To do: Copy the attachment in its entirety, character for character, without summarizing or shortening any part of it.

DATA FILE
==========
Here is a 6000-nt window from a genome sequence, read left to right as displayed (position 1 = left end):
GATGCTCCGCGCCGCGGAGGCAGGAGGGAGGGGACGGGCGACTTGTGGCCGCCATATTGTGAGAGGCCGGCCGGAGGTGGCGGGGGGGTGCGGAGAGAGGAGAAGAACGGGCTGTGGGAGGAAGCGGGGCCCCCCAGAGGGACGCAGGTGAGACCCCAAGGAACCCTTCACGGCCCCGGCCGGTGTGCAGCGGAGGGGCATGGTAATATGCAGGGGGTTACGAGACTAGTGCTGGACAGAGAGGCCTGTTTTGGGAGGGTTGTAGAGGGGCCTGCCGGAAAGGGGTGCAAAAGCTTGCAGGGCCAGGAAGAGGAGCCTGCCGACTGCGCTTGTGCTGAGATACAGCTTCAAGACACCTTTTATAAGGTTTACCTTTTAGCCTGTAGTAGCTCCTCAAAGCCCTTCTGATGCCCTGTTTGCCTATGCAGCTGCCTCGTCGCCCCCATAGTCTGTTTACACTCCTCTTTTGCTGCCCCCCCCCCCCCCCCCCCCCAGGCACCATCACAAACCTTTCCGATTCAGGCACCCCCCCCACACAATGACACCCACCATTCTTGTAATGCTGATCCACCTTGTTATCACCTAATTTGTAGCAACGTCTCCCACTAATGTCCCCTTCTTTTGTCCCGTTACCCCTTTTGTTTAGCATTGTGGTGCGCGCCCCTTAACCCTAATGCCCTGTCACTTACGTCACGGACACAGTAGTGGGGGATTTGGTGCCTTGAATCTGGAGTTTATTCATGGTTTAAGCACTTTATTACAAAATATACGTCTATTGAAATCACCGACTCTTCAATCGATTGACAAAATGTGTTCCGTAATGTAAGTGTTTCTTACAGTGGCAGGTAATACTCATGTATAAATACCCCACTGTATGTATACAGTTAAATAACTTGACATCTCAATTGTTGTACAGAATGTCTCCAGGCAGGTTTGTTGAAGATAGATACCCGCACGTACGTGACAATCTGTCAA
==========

Here is a 6000-nt window from a genome sequence, read left to right as displayed (position 1 = left end):
GATGCTCCGCGCCGCGGAGGCAGGAGGGAGGGGACGGGCGACTTGTGGCCGCCATATTGTGAGAGGCCGGCCGGAGGTGGCGGGGGGGTGCGGAGAGAGGAGAAGAACGGGCTGTGGGAGGAAGCGGGGCCCCCCAGAGGGACGCAGGTGAGACCCCAAGGAACCCTTCACGGCCCCGGCCGGTGTGCAGCGGAGGGGCATGGTAATATGCAGGGGGTTACGAGACTAGTGCTGGACAGAGAGGCCTGTTTTGGGAGGGTTGTAGAGGGGCCTGCCGGAAAGGGGTGCAAAAGCTTGCAGGGCCAGGAAGAGGAGCCTGCCGACTGCGCTTGTGCTGAGATACAGCTTCAAGACACCTTTTATAAGGTTTACCTTTTAGCCTGTAGTAGCTCCTCAAAGCCCTTCTGATGCCCTGTTTGCCTATGCAGCTGCCTCGTCGCCCCCATAGTCTGTTTACACTCCTCTTTTGCTGCCCCCCCCCCCCCCCCCCCCCAGGCACCATCACAAACCTTTCCGATTCAGGCACCCCCCCCACACAATGACACCCACCATTCTTGTAATGCTGATCCACCTTGTTATCACCTAATTTGTAGCAACGTCTCCCACTAATGTCCCCTTCTTTTGTCCCGTTACCCCTTTTGTTTAGCATTGTGGTGCGCGCCCCTTAACCCTAATGCCCTGTCACTTACGTCACGGACACAGTAGTGGGGGATTTGGTGCCTTGAATCTGGAGTTTATTCATGGTTTAAGCACTTTATTACAAAATATACGTCTATTGAAATCACCGACTCTTCAATCGATTGACAAAATGTGTTCCGTAATGTAAGTGTTTCTTACAGTGGCAGGTAATACTCATGTATAAATACCCCACTGTATGTATACAGTTAAATAACTTGACATCTCAATTGTTGTACAGAATGTCTCCAGGCAGGTTTGTTGAAGATAGATACCCGCACGTACGTGACAATCTGTCAA